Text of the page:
It was originally folded to be posted and has the postal address visible on one of the folded sections. The letter is written in brown ink and has textile samples and a small part of a wax seal attached.

Several factors made this a conservation challenge; not only was the paper extremely thin and fragile but the additional attached textiles samples and seal remains also had to be considered at all times as they could easily become detached and lost.

The document needed to be packaged so that it could be safely stored in the archive but also handled without the risk of further damage. As the paper was so thin, it could easily tear again with further handling, even after conservation.

I decided that once repaired, the document would be safest inside a mount- this would allow for compensation of the thickness of the attached textile samples and seal remnants as the depth of the window mount would prevent them getting squashed or dislodged in storage. It would also enable easy viewing as and when required without direct handling of the letter. Text found on the back of the letter was all in one area so the mount could be adapted to have a viewing window on the reverse. This would also mean the document didn’t need to be taken out of the mount or handled to see this.

    
Areas of damage on the letter

Backing removal

The letter arrived with us inside a frame, attached to a backing board with tape partially holding it around some edges. The paper was so thin and weak that tears had started to appear along many of the original fold lines whilst large areas were breaking around the edges.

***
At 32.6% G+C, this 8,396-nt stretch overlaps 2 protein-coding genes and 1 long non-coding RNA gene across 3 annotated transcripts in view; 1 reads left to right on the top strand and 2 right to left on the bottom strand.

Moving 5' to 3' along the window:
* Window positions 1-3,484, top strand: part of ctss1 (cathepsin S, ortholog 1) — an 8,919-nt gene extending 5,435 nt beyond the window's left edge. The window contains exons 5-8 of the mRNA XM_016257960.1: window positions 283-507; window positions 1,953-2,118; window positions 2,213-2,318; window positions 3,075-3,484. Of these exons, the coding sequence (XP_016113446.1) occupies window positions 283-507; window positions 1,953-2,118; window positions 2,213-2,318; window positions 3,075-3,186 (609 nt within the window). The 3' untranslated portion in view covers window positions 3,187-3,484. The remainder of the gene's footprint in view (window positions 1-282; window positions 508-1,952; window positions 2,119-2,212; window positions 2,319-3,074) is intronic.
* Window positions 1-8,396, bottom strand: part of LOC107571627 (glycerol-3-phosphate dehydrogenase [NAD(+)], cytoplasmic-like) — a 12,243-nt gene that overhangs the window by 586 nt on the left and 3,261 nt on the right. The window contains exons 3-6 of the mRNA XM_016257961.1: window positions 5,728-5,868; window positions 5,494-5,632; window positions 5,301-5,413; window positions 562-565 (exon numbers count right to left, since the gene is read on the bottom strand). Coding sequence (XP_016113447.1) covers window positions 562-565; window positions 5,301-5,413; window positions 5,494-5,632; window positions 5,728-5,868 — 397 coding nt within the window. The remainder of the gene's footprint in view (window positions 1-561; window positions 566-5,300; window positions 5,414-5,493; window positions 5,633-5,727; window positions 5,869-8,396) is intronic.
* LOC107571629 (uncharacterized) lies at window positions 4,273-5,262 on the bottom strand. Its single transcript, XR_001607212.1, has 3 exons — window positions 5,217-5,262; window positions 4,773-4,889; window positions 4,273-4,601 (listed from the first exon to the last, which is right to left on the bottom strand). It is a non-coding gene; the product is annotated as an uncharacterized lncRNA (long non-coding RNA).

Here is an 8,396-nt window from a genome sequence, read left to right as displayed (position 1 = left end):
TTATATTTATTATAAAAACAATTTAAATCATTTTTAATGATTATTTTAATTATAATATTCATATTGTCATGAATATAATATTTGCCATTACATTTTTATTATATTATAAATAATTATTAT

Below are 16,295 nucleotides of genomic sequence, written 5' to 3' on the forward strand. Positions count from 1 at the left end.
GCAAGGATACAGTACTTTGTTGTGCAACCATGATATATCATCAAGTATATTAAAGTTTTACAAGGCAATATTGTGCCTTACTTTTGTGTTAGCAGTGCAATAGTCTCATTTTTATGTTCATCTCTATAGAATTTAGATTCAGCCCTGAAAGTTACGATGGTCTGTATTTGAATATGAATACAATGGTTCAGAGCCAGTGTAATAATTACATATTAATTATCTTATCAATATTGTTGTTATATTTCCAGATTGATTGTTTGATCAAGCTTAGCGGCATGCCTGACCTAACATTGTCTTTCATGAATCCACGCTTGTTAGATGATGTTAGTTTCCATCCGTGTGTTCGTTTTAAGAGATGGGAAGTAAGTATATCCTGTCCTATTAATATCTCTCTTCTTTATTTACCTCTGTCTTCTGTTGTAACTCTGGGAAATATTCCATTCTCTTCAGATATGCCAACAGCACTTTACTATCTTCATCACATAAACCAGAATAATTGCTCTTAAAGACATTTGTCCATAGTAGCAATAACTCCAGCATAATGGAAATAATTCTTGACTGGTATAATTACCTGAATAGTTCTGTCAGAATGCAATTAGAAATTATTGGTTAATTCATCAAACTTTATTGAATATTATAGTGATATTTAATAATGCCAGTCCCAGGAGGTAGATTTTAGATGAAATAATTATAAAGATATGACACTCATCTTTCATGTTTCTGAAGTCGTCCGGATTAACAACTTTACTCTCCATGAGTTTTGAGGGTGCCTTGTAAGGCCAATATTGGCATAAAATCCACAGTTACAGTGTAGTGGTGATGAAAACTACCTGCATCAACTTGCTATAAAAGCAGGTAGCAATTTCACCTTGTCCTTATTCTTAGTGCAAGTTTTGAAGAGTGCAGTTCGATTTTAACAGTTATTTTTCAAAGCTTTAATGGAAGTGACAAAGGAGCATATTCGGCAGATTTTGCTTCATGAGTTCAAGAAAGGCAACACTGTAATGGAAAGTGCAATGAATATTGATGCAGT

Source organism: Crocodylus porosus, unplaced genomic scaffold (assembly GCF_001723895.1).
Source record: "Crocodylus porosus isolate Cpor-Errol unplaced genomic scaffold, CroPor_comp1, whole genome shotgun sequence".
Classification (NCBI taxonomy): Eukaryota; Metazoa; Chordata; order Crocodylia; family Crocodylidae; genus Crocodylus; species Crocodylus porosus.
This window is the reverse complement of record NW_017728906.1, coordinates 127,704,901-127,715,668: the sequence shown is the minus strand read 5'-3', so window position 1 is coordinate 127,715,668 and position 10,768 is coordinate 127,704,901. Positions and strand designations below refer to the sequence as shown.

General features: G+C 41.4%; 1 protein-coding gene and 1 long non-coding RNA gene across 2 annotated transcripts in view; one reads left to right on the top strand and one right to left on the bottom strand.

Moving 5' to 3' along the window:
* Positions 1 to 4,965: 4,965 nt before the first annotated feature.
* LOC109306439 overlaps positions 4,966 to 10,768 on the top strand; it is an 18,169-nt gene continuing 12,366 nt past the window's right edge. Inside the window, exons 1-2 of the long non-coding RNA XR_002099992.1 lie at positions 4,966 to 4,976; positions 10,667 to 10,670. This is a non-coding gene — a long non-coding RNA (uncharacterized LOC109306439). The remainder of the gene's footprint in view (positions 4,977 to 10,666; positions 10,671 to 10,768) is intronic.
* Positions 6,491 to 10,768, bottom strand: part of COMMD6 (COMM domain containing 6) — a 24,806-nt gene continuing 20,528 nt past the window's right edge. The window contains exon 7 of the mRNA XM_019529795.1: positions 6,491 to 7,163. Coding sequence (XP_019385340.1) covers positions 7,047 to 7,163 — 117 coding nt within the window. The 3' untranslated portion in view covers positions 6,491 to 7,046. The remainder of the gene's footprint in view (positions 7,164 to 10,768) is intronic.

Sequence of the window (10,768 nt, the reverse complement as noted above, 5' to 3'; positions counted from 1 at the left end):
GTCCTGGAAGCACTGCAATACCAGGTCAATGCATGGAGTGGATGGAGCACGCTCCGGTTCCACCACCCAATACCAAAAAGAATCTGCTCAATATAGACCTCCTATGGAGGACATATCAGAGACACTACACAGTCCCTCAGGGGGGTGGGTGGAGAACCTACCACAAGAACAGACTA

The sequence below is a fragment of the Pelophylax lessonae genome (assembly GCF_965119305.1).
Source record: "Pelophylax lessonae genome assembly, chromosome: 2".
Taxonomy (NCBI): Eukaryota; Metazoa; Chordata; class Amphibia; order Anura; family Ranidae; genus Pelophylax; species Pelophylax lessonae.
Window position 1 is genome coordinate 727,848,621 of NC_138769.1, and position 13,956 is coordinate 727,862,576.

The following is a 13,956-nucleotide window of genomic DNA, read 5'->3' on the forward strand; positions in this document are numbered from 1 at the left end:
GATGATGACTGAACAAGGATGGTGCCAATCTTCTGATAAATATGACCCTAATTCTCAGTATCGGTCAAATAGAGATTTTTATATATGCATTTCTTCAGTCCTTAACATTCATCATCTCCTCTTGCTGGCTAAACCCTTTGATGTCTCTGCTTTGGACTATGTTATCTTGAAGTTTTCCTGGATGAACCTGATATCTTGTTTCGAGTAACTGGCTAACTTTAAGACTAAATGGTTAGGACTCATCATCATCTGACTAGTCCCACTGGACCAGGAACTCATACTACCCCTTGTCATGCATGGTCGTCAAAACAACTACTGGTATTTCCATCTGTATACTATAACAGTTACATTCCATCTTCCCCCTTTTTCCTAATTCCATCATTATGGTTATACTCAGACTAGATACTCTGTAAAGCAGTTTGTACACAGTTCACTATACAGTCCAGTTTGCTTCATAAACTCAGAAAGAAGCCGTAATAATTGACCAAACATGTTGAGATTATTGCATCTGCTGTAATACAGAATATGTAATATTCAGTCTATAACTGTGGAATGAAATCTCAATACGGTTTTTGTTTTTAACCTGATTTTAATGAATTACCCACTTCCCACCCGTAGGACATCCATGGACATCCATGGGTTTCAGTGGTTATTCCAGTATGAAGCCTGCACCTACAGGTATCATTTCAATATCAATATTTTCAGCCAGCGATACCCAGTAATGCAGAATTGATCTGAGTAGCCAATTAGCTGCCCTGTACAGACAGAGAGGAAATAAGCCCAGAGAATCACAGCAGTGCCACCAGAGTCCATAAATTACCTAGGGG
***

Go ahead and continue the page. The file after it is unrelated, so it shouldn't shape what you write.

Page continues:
It was important to remove the letter from the backing for several reasons; the backing board itself, made from poor quality board was likely to be causing damage to the paper. Unless they are archival quality, backing boards and framing materials are often made of very poor quality materials with high levels of acidity. As these materials break down they can transfer acidity to materials they are attached to, increasing their deterioration. I also needed to access the document to effectively repair the tears and remove the adhesive tape.

I was able to successfully remove the letter from the mount using a spatula to ease the tape away from the board surface.

Using a spatula to detach the tape off the backing board